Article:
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The Intelligent Investor

Best And Worst ETFs, Mutual Funds And Key Holdings: Utilities Sector

The Utilities sector ranks ninth out of the ten sectors as detailed in my Sector Rankings for ETFs and Mutual Funds report. It gets my Dangerous rating, which is based on aggregation of ratings of 8 ETFs and 33 mutual funds in the Utilities sector as of July 10, 2013. Prior reports on the best & worst ETFs and mutual funds in every sector and style are here.

Figure 1 ranks from best to worst all eight Utilities ETFs and Figure 2 shows the five best and worst-rated Utilities mutual funds. Not all Utilities sector ETFs and mutual funds are created equal. The number of holdings varies widely (from 20 to 79), which creates drastically different investment implications and ratings. The best ETFs and mutual funds allocate more value to Attractive-or-better-rated stocks than the worst ETFs and mutual funds, which allocate too much value to Neutral-or-worse-rated stocks.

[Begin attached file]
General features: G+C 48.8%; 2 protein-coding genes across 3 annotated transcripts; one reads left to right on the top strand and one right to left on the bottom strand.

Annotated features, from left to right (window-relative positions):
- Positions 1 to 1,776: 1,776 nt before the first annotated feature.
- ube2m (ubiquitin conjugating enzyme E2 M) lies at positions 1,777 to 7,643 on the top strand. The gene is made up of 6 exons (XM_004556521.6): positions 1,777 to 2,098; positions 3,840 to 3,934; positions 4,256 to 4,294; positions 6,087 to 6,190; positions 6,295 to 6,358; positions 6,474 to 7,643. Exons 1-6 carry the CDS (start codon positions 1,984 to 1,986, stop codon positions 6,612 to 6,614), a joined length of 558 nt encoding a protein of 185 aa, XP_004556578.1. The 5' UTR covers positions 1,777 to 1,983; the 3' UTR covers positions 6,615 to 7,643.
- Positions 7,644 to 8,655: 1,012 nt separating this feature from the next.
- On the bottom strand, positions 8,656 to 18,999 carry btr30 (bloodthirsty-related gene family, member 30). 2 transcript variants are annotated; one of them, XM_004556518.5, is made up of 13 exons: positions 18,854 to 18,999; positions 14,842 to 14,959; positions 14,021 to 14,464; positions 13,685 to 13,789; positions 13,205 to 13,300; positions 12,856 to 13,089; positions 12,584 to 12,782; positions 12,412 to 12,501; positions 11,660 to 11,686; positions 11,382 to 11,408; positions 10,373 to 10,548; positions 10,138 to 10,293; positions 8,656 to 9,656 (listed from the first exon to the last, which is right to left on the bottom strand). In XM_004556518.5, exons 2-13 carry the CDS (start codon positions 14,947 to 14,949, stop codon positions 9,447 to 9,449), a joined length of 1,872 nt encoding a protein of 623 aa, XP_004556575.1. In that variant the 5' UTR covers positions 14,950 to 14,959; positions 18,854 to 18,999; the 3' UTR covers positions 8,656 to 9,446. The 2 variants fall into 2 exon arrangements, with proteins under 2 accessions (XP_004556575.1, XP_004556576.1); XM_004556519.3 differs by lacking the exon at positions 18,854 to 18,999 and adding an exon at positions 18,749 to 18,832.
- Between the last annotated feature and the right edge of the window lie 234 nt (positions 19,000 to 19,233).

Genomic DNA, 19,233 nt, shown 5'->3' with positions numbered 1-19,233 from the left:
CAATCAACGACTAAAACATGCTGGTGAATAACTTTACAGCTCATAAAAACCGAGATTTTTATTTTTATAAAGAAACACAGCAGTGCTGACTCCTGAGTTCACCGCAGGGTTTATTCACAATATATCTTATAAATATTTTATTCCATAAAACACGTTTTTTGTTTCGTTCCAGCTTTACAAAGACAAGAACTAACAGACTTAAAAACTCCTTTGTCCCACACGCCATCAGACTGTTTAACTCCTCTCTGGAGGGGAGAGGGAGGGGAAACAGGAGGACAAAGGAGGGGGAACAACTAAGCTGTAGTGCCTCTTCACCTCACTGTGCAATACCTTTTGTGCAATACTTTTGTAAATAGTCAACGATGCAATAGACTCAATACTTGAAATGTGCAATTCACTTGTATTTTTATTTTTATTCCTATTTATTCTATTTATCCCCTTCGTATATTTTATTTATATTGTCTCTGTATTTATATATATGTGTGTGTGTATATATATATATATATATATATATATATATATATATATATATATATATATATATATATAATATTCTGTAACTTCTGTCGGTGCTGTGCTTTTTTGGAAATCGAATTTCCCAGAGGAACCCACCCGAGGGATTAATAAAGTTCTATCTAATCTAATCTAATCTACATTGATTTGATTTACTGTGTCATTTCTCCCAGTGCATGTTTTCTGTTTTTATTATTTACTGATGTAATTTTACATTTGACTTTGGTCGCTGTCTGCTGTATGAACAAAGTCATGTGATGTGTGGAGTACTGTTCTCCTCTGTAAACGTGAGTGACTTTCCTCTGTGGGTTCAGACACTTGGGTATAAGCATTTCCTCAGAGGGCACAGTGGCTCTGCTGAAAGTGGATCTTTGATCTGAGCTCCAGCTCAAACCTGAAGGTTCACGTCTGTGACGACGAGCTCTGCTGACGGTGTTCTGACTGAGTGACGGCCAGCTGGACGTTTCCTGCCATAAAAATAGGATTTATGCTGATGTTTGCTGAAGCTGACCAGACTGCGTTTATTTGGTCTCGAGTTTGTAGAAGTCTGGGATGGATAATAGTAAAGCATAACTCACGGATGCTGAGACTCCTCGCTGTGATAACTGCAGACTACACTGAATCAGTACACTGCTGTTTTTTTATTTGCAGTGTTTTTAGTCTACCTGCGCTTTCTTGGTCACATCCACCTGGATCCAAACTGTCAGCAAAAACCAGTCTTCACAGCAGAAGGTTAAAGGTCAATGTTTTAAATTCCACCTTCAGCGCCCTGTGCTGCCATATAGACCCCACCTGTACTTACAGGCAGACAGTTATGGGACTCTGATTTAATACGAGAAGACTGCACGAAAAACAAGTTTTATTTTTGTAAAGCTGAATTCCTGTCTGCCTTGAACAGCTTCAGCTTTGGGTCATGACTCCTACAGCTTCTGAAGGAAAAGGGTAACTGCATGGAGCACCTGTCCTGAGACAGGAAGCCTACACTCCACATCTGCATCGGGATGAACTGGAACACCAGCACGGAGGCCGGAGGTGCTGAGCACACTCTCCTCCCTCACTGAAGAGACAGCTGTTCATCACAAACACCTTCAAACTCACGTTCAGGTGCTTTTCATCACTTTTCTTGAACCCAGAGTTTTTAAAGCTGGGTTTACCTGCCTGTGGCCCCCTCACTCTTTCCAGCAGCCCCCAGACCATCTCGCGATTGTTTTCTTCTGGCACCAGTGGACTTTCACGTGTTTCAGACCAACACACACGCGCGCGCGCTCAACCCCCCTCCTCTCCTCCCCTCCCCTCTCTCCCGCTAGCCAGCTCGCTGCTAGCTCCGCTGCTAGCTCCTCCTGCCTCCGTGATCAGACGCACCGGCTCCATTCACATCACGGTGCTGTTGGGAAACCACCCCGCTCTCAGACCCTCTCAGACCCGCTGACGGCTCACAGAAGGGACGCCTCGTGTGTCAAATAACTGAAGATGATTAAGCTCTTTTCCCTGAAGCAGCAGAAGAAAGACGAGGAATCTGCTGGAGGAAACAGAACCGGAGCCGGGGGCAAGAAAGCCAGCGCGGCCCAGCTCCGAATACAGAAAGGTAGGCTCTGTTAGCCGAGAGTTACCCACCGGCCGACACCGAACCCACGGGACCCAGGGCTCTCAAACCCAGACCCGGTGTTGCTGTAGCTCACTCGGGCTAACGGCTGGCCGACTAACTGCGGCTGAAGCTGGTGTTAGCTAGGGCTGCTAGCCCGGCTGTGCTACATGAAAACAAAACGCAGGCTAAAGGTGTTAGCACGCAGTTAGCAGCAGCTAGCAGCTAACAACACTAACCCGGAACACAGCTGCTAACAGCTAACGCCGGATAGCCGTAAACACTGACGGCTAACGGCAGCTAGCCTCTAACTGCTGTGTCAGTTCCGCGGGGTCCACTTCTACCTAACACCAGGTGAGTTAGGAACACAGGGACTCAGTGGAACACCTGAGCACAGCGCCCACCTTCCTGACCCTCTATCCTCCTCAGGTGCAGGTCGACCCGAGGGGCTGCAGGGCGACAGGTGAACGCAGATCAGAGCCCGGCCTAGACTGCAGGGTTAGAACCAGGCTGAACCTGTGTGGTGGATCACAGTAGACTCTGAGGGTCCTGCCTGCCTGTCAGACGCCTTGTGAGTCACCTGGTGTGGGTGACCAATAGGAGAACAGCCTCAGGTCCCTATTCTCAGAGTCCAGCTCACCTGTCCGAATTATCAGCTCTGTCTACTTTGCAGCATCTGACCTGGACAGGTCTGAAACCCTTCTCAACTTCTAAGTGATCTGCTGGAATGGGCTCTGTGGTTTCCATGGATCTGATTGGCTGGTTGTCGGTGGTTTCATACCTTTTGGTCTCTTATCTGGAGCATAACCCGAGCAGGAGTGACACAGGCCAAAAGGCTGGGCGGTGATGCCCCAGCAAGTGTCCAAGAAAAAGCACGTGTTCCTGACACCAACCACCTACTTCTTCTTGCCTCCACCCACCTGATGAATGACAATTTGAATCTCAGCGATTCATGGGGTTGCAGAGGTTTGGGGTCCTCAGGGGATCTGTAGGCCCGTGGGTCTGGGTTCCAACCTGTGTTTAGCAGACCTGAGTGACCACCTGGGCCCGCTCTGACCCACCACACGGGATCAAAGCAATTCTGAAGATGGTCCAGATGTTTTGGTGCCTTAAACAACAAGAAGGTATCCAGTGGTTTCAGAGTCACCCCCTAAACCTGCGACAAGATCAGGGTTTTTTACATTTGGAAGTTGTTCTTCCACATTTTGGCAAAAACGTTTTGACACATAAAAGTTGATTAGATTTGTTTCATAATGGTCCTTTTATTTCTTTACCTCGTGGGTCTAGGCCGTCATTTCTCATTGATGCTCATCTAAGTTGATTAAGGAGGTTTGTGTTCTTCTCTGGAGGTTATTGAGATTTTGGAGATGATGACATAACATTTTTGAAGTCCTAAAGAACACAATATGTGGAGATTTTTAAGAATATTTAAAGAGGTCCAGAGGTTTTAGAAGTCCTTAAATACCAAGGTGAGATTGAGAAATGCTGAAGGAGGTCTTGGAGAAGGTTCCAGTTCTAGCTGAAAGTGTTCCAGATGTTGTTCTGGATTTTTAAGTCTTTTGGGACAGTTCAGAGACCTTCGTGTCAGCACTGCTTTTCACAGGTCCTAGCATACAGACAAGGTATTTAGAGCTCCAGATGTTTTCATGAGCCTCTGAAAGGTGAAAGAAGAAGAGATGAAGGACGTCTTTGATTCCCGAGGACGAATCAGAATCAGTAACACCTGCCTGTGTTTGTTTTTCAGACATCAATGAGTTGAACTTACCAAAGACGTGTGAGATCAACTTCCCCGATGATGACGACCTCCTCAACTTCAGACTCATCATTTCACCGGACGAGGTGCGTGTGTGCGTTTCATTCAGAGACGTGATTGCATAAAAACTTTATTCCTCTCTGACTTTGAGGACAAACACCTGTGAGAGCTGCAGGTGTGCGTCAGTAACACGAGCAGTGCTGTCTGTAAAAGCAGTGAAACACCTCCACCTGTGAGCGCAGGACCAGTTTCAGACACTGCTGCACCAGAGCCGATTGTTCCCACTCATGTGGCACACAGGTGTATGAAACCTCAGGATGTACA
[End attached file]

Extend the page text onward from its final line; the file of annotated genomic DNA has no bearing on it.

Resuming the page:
To identify the best and avoid the worst ETFs and mutual funds within the Utilities sector, investors need a predictive rating based on (1) stocks ratings of the holdings and (2) the all-in expenses of each ETF and mutual fund. Investors need not rely on backward-looking ratings. My fund rating methodology is detailed here.

Investors should not buy any Utilities ETFs or mutual funds because none get an Attractive-or-better rating. If you must have exposure to this sector, you should buy a basket of Attractive-or-better rated stocks and avoid paying undeserved fund fees. Active management has a long history of not paying off.

Get my ratings on all ETFs and mutual funds in this sector on my free mutual fund and ETF screener.

Figure 1: ETFs with the Best & Worst Ratings

utilities1* Best ETFs exclude ETFs with TNAs less than $100 million for inadequate liquidity.

Sources: New Constructs, LLC and company filings

Figure 2: Mutual Funds with the best & Worst Ratings -- Top 5


* Best mutual funds exclude funds with TNAs less than $100 million for inadequate liquidity.

Sources: New Constructs, LLC and company filings

ICON Utilities Fund (ICTUX) is excluded from Figure 2 because its total net assets (TNA) are below $100 million and do not meet our liquidity standards.